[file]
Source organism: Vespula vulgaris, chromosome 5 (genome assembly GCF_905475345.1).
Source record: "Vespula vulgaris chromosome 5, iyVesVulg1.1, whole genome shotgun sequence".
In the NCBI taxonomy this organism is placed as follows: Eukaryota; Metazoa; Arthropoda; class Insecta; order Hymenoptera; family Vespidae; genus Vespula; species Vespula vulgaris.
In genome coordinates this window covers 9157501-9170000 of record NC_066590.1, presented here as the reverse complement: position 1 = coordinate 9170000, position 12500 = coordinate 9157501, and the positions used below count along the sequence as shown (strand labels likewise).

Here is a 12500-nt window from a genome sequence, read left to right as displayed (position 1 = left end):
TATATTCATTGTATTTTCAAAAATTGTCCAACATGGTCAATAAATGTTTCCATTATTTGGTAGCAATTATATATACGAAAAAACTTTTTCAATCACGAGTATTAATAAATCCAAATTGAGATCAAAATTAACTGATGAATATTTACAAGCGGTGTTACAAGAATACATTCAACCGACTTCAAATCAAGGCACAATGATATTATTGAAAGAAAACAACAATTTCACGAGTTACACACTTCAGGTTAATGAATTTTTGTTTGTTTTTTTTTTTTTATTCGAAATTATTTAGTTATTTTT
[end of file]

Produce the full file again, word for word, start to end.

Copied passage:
Source organism: Vespula vulgaris, chromosome 5 (genome assembly GCF_905475345.1).
Source record: "Vespula vulgaris chromosome 5, iyVesVulg1.1, whole genome shotgun sequence".
In the NCBI taxonomy this organism is placed as follows: Eukaryota; Metazoa; Arthropoda; class Insecta; order Hymenoptera; family Vespidae; genus Vespula; species Vespula vulgaris.
In genome coordinates this window covers 9157501-9170000 of record NC_066590.1, presented here as the reverse complement: position 1 = coordinate 9170000, position 12500 = coordinate 9157501, and the positions used below count along the sequence as shown (strand labels likewise).

Here is a 12500-nt window from a genome sequence, read left to right as displayed (position 1 = left end):
TATATTCATTGTATTTTCAAAAATTGTCCAACATGGTCAATAAATGTTTCCATTATTTGGTAGCAATTATATATACGAAAAAACTTTTTCAATCACGAGTATTAATAAATCCAAATTGAGATCAAAATTAACTGATGAATATTTACAAGCGGTGTTACAAGAATACATTCAACCGACTTCAAATCAAGGCACAATGATATTATTGAAAGAAAACAACAATTTCACGAGTTACACACTTCAGGTTAATGAATTTTTGTTTGTTTTTTTTTTTTTATTCGAAATTATTTAGTTATTTTT